Risperidone (brand name Risperdal) is an atypical antipsychotic drug developed by Janssen-Cilag with molecular formula C23H27FN4O2. It belongs to the benzisoxazole class. Risperidone is available in 0.25, 0.5, 1, 2, 3, and 4mg tablets, and a typical dosage is 4 to 8mg per day, taken either once or twice daily.

Risperidone works by blocking serotonin 5-HT2 receptors as well as dopamine D2 receptors. Common side effects are insomnia, weight gain, agitation, anxiety, and headaches. Risperidone is less likely to cause weight gain than Olanzapine and Clozapine.

Chemical structure:

   H   H   H   H
    \ /     \ /
 H   C   N   C--H
  \ / \// \ /
H--C   C   C
   |   |   ||
H--C   N   C   H  H H HH H
  / \ / \ / \ /  /  |/ |/
 H   C   C   C--C   C--C   H  N
    / \  || /  / \ /    \ / // \
   H   H O H  H   N      C--C   O
                   \    /   \   /
                 H--C--C     C=C
                   /  /|    /   \
                  H  H H   C     C--H
                          /\\   //
                         H   C-C
                            /   \
                           H     F

Sources:
http://www.priory.com/focus9.htm
http://www.rxlist.com/cgi/generic/risperid.htm

Note to doctors everywhere: it is not a good idea to experiment on children.

When I was seventeen my mom took off, back into the arms of her crazyabusive parents. Divorce papers were filed. The court mandated that my brother, my sister, and I go into Counseling. Now I was glad my parents were finally getting divorced. It was about time. They hadn't slept in the same room for months, and whenever the whole family was home, we were divided into the Kid Faction anxiously playing Nintendo in the basement, and the Yelling Grownups upstairs in the kitchen.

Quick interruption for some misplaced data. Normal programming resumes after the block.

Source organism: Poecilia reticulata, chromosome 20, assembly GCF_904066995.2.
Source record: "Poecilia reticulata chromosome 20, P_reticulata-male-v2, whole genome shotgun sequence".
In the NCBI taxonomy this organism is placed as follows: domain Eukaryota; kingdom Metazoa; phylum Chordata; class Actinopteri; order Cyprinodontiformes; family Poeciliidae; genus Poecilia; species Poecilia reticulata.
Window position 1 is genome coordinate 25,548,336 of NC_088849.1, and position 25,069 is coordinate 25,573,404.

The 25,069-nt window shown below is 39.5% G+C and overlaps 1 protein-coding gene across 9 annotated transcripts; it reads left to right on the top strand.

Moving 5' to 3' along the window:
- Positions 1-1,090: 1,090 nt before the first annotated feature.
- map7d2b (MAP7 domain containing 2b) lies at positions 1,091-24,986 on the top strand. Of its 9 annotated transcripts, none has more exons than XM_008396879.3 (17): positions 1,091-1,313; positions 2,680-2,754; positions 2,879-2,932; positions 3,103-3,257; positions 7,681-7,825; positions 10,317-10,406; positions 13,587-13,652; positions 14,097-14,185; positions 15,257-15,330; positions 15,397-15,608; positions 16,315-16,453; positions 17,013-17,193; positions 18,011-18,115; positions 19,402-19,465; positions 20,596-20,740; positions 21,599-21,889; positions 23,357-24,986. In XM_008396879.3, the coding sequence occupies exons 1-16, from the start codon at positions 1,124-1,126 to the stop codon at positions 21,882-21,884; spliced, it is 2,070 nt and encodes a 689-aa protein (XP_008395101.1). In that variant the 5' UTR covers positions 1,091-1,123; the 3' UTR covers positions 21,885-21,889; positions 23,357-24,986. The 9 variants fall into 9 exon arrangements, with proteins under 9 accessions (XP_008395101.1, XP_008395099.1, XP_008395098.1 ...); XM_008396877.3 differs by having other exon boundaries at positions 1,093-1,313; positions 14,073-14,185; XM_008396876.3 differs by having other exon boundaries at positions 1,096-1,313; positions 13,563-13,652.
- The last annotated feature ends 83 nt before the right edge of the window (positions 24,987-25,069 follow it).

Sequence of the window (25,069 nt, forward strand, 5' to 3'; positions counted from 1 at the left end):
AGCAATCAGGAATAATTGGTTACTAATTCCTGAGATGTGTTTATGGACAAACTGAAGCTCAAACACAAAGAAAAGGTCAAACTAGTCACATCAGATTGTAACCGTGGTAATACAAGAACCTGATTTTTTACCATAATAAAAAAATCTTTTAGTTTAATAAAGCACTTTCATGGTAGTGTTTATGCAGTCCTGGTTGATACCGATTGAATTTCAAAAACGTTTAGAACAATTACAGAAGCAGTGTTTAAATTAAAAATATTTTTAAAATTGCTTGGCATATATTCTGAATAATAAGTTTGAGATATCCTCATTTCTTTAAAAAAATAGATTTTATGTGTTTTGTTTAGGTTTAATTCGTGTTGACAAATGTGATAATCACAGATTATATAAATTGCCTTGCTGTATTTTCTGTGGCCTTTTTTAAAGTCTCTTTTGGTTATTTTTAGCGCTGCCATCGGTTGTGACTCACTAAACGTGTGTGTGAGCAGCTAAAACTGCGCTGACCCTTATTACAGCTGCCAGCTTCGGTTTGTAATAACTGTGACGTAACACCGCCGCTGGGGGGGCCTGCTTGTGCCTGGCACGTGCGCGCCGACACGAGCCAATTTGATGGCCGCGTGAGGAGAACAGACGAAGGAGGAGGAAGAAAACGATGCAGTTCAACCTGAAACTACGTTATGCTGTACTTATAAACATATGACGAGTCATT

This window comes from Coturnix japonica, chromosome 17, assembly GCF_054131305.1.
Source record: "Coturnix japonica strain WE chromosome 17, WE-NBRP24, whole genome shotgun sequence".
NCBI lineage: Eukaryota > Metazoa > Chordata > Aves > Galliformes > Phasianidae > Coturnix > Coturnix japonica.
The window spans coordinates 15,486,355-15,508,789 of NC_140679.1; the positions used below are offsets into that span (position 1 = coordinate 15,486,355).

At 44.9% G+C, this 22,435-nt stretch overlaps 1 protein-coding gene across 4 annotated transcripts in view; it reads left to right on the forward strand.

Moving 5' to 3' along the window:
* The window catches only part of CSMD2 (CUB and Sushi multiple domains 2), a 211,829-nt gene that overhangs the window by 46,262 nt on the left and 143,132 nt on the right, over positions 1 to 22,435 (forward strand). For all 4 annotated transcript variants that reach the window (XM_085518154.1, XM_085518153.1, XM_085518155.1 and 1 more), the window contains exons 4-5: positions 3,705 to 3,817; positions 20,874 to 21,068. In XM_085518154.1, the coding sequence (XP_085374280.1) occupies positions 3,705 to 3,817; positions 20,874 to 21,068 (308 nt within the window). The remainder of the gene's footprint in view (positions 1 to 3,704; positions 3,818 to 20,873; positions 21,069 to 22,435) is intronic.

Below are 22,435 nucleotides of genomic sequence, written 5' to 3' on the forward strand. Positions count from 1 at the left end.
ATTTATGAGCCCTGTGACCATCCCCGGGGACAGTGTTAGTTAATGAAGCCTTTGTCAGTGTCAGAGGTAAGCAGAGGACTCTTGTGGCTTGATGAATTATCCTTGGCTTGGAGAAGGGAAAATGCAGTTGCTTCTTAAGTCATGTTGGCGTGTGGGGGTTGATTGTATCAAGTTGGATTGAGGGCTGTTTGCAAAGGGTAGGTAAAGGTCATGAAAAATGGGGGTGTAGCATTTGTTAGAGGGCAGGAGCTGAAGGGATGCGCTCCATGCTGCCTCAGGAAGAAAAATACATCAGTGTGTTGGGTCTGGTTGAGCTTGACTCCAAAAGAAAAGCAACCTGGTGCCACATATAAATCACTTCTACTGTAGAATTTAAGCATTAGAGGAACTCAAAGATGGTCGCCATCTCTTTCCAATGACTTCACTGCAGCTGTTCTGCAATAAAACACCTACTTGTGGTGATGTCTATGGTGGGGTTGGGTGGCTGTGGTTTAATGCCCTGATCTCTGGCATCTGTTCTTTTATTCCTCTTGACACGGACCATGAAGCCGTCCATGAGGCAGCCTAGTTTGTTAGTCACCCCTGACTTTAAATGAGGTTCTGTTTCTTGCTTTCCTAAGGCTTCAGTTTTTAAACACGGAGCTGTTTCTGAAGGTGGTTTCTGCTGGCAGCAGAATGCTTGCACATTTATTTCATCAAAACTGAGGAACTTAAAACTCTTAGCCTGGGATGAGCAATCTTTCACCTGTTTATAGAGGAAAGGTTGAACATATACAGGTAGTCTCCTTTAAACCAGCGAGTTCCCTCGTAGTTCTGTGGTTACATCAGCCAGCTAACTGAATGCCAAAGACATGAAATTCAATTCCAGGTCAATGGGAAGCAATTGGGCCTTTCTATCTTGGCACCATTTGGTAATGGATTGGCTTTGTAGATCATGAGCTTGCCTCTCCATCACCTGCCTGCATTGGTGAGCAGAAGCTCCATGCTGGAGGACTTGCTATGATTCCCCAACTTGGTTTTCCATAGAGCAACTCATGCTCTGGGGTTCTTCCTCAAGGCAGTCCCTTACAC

During Court Mandated Counseling the lady Sylvia asked to talk to me alone, after my bro and sis had left the room. She noticed that the whole time she was trying to talk to the three of us kids about the breakdown of our family unit, I was doodling elaborate curliques on a piece of computer paper with the pen she'd given me. The pen was blue and had "PROZAC" written in yellow letters up the barrel; it was some kind of freebie.

I kept that pen for years afterward. It ended up being traded for a sci-fi book at a punk show in downtown San Jose. There was this old guy hanging out with a big box of books and for some reason I had this Prozac pen with me. He thought it was the funniest thing he'd ever seen. So now it's his and I have a book entitled Space on my Hands.

Sylvia told me she thought I had Attention Deficit Disorder. So I got tested and diagnosed. Boom, I now had a built-in reason for why I was attending both the Gifted Class and the Special Ed room on alternate days. I now knew why I was unable to shut up or sit still. It was humbling and refreshing. Sylvia referred me to this idiot doctor, though.

"I want to try something new on you. It's a medication called Risperdal."

"Don't they usually give kids like me Ritalin?" I inquired.

"Yes but I'm curious about whether this stuff might help you."

What could I say to that? I got a prescription for Risperdal. Reading the little drug information sheet in the car, I became upset.

This drug is used to treat emotional disturbances, such as schizophrenia.